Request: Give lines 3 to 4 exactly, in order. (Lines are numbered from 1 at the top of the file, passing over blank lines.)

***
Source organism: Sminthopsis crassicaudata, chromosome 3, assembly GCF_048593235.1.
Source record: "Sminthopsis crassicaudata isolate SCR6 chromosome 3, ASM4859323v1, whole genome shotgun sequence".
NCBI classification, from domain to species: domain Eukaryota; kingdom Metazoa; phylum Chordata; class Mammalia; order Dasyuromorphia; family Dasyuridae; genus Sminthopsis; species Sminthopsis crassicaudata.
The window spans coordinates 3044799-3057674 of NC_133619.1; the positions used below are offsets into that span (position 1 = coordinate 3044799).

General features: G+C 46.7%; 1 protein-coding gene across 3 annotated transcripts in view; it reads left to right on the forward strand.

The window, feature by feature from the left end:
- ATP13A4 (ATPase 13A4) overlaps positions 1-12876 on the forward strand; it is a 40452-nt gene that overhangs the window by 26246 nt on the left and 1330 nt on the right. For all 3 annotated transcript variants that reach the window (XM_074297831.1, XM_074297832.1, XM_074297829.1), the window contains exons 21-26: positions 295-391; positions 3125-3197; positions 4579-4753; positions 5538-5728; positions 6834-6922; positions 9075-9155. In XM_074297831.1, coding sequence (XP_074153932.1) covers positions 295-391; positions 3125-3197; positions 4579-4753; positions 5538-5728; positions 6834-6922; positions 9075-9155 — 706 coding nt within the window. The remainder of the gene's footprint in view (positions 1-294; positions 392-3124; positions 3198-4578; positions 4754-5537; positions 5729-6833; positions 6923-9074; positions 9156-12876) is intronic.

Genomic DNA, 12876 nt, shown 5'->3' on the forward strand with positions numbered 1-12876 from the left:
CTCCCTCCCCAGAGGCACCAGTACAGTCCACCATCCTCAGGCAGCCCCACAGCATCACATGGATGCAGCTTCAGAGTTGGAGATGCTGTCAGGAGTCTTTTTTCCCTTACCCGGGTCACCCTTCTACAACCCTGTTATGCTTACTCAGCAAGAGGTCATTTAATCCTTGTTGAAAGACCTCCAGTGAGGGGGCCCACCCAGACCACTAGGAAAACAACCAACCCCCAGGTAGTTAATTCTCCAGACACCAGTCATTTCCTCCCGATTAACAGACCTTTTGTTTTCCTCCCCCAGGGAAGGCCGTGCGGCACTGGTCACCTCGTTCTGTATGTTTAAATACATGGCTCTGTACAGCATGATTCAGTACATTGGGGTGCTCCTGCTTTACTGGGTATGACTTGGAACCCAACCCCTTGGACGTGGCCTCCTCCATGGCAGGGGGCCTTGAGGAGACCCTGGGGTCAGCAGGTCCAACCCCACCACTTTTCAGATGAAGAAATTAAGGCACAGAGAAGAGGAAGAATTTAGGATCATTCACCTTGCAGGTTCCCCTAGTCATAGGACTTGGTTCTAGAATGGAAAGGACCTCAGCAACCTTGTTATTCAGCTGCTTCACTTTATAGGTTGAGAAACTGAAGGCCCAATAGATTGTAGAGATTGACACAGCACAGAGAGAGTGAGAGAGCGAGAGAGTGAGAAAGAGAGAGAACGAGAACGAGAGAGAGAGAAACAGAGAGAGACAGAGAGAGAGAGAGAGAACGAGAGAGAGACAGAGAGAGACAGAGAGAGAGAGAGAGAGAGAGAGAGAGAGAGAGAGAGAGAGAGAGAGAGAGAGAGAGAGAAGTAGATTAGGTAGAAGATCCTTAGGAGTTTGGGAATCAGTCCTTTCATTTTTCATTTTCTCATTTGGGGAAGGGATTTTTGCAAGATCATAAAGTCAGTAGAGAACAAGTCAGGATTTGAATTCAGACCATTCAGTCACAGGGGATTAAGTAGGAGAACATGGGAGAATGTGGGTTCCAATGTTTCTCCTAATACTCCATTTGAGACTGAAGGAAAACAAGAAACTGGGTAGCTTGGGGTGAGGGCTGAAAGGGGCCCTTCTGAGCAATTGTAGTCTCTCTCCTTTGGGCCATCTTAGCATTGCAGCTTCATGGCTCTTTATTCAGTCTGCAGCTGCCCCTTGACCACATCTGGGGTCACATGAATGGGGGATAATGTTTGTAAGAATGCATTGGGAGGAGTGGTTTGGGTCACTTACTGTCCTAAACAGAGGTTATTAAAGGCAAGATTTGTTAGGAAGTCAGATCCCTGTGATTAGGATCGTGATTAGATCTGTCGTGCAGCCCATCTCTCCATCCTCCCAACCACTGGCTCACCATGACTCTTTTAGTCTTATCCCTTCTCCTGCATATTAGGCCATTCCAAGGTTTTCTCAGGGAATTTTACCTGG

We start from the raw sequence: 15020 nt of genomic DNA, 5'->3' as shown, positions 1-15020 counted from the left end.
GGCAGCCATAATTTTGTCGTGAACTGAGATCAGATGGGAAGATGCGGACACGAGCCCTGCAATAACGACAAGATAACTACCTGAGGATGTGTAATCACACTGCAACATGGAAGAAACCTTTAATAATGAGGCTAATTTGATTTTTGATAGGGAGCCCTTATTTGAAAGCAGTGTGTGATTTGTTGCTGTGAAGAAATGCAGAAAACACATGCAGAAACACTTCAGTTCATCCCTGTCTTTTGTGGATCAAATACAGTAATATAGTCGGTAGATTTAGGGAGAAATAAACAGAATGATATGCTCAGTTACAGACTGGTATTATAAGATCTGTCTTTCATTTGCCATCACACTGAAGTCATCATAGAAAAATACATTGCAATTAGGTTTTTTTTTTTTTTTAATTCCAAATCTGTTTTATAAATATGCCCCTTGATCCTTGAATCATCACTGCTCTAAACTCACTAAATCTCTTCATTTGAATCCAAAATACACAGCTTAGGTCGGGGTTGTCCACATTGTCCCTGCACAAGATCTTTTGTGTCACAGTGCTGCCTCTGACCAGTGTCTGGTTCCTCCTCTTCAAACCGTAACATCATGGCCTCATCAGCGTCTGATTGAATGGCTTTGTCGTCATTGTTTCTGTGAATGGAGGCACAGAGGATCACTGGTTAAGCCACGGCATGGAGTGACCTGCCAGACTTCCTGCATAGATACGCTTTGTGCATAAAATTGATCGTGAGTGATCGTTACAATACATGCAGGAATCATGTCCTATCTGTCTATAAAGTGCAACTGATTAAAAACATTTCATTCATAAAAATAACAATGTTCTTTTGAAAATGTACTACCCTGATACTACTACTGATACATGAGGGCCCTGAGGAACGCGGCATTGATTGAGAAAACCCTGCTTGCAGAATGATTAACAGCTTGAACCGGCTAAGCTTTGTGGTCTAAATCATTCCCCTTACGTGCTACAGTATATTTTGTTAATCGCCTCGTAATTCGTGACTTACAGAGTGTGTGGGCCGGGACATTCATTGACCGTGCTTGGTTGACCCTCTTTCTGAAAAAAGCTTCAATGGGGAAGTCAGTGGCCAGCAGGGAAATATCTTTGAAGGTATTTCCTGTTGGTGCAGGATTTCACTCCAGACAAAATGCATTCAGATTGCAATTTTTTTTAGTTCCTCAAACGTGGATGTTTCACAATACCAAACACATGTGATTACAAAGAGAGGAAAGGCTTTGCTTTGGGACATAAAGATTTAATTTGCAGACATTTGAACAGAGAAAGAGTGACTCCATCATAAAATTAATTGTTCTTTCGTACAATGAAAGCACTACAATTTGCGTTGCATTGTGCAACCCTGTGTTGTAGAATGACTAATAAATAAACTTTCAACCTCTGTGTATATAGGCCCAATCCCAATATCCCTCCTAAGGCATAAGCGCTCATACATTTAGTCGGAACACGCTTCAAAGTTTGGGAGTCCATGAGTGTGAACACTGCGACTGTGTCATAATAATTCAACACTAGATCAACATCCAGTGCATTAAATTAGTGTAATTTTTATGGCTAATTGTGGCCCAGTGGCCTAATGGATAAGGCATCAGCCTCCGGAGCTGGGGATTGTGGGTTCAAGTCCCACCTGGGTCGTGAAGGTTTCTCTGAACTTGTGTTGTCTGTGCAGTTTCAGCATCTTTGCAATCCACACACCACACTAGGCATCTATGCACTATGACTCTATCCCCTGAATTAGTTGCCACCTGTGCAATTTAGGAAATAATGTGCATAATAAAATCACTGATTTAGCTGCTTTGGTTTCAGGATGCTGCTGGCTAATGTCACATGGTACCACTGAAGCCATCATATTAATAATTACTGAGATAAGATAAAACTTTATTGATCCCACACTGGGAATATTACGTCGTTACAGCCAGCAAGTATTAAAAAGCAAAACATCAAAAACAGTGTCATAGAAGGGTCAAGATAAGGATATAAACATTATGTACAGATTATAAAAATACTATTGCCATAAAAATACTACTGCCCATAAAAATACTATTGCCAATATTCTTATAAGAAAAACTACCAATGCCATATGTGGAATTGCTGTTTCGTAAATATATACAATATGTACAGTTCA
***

NCBI classification, from domain to species: domain Eukaryota; kingdom Metazoa; phylum Chordata; class Mammalia; order Dasyuromorphia; family Dasyuridae; genus Sminthopsis; species Sminthopsis crassicaudata.
The window spans coordinates 3044799-3057674 of NC_133619.1; the positions used below are offsets into that span (position 1 = coordinate 3044799).